“The main thing is to have at the end of 2018 funds and livestock, maximally increased, and saturated with (its own high-quality products) market,” the press service quoted the prime minister as saying.
In the context of supporting farming, the head of government drew attention to the need for early processing of mechanisms for the introduction of effective lending, mechanisms for compensating the cost of equipment – in conditions of purchasing equipment for a particular farm, as well as supporting cooperatives.
“Thus, we will launch mechanisms for real production support, but at the same time we assume the responsibility of the farmer for the fair registration of land and livestock. It is important not to waste time. All government resolutions should be adopted before the end of January. There are enough resources,” Groysman said.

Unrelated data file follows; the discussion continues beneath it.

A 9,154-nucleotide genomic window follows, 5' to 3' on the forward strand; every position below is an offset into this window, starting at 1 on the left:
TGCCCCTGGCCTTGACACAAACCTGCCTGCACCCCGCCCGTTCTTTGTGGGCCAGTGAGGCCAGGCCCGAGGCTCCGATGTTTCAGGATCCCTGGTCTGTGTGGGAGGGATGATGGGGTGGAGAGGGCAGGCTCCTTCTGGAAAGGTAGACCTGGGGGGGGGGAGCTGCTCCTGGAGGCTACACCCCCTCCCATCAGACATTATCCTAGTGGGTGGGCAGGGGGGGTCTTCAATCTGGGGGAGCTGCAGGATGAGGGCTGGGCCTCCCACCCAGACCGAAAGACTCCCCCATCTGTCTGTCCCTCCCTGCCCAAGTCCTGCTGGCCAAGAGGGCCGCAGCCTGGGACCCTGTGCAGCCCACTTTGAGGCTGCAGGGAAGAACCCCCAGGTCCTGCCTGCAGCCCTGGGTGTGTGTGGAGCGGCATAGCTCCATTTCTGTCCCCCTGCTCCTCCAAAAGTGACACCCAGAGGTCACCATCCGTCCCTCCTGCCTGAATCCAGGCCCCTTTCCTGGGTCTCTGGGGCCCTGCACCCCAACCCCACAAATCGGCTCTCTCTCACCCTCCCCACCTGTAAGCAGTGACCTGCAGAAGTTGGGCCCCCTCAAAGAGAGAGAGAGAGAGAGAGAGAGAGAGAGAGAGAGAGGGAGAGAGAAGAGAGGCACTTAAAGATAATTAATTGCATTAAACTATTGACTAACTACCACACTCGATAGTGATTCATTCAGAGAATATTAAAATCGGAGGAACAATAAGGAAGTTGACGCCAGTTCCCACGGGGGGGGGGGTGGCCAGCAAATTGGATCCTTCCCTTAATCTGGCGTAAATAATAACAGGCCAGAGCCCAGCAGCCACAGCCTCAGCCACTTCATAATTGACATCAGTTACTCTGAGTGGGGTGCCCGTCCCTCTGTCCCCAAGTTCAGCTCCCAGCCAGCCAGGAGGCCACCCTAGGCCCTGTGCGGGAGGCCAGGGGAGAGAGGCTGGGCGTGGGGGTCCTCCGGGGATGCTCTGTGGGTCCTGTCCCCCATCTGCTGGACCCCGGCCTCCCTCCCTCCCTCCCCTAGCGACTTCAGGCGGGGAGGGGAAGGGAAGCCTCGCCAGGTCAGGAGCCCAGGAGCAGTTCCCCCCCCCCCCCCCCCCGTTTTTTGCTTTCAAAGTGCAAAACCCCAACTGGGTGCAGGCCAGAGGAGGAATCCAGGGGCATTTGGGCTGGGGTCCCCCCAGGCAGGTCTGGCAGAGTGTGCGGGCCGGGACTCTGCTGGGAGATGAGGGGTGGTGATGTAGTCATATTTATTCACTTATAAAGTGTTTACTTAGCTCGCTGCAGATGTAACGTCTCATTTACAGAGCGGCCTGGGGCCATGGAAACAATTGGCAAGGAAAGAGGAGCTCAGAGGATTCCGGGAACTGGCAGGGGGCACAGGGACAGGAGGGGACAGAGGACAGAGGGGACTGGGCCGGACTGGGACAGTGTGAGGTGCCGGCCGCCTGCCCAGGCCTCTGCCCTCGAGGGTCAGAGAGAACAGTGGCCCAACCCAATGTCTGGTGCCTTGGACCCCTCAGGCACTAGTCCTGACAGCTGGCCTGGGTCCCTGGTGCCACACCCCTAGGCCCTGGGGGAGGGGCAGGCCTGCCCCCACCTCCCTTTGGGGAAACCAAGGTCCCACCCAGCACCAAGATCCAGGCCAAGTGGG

Exports of Ukrainian farm produce to European countries for January-November 2017 amounted to $5.2 billion, which was 38.2% up on the same period in 2016, the Ukrainian Agrarian Policy and Food Ministry has said.
In particular, Ukraine exported grain worth $1.4 billion to the EU for this period, shipments of vegetable oil amounted to $1.3 billion and those of oilseed to $0.9 billion.
“Along with these traditional export-oriented products, we significantly increased exports of such products as malt extracts, flour products, cereals (by $31.7 million), bakery products and confectionery (by $15.4 million), creamery butter (by $12.4 million), casein (by $11.9 million), chocolate and other products containing cocoa (by $7.9 million), etc.,” Deputy Minister of Agrarian Policy and Food for European Integration Olha Trofimtseva was quoted as saying.
The top five countries that bought Ukrainian agricultural products in the EU for the period under review were the Netherlands (18.4%), Spain (14.4%), Poland (13.3%), Italy (11.8%), and Germany (10.3%), she said.
Ukrainian agrarian exports to the EU countries for the entire 2016 amounted to $4.2 billion, she added.
As reported with reference to the Ministry of Agrarian Policy, shipments of Ukrainian agrarian products abroad in January-November 2017 grew by 19% compared to the same period in 2016, to $16.4 billion.